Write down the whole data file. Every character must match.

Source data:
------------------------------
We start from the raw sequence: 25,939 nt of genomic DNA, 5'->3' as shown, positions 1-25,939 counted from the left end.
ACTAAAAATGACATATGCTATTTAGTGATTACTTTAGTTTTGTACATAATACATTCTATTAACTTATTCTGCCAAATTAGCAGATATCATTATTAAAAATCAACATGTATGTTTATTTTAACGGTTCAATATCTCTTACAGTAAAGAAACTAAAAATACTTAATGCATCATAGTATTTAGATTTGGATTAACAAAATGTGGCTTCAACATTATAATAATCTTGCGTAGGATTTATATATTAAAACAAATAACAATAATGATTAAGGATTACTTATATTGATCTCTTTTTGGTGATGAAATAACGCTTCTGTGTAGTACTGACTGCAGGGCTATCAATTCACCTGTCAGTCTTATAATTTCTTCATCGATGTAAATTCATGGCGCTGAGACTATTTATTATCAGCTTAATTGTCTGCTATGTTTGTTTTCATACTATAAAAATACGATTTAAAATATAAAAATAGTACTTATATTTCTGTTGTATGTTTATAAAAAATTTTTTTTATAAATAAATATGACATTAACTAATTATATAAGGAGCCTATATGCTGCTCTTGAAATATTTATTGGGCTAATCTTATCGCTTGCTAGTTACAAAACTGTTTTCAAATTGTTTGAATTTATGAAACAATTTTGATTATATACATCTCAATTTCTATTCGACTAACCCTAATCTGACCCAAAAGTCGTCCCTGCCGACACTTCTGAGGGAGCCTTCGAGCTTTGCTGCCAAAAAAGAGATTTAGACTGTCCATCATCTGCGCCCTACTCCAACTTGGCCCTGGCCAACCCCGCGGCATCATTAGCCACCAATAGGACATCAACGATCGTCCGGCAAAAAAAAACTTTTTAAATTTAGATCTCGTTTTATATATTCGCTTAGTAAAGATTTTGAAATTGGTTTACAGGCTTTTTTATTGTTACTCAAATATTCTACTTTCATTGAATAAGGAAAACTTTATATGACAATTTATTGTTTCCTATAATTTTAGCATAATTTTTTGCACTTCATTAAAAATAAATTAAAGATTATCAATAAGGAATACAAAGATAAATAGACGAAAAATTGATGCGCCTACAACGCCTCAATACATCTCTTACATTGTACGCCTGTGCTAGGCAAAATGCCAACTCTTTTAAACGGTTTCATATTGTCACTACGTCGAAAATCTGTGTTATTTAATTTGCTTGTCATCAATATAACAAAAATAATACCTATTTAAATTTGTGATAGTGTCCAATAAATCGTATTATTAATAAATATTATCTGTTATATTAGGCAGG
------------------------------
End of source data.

We start from the raw sequence: 25,939 nt of genomic DNA, 5'->3' as shown, positions 1-25,939 counted from the left end.
ACTAAAAATGACATATGCTATTTAGTGATTACTTTAGTTTTGTACATAATACATTCTATTAACTTATTCTGCCAAATTAGCAGATATCATTATTAAAAATCAACATGTATGTTTATTTTAACGGTTCAATATCTCTTACAGTAAAGAAACTAAAAATACTTAATGCATCATAGTATTTAGATTTGGATTAACAAAATGTGGCTTCAACATTATAATAATCTTGCGTAGGATTTATATATTAAAACAAATAACAATAATGATTAAGGATTACTTATATTGATCTCTTTTTGGTGATGAAATAACGCTTCTGTGTAGTACTGACTGCAGGGCTATCAATTCACCTGTCAGTCTTATAATTTCTTCATCGATGTAAATTCATGGCGCTGAGACTATTTATTATCAGCTTAATTGTCTGCTATGTTTGTTTTCATACTATAAAAATACGATTTAAAATATAAAAATAGTACTTATATTTCTGTTGTATGTTTATAAAAAATTTTTTTTATAAATAAATATGACATTAACTAATTATATAAGGAGCCTATATGCTGCTCTTGAAATATTTATTGGGCTAATCTTATCGCTTGCTAGTTACAAAACTGTTTTCAAATTGTTTGAATTTATGAAACAATTTTGATTATATACATCTCAATTTCTATTCGACTAACCCTAATCTGACCCAAAAGTCGTCCCTGCCGACACTTCTGAGGGAGCCTTCGAGCTTTGCTGCCAAAAAAGAGATTTAGACTGTCCATCATCTGCGCCCTACTCCAACTTGGCCCTGGCCAACCCCGCGGCATCATTAGCCACCAATAGGACATCAACGATCGTCCGGCAAAAAAAAACTTTTTAAATTTAGATCTCGTTTTATATATTCGCTTAGTAAAGATTTTGAAATTGGTTTACAGGCTTTTTTATTGTTACTCAAATATTCTACTTTCATTGAATAAGGAAAACTTTATATGACAATTTATTGTTTCCTATAATTTTAGCATAATTTTTTGCACTTCATTAAAAATAAATTAAAGATTATCAATAAGGAATACAAAGATAAATAGACGAAAAATTGATGCGCCTACAACGCCTCAATACATCTCTTACATTGTACGCCTGTGCTAGGCAAAATGCCAACTCTTTTAAACGGTTTCATATTGTCACTACGTCGAAAATCTGTGTTATTTAATTTGCTTGTCATCAATATAACAAAAATAATACCTATTTAAATTTGTGATAGTGTCCAATAAATCGTATTATTAATAAATATTATCTGTTATATTAGGCAGG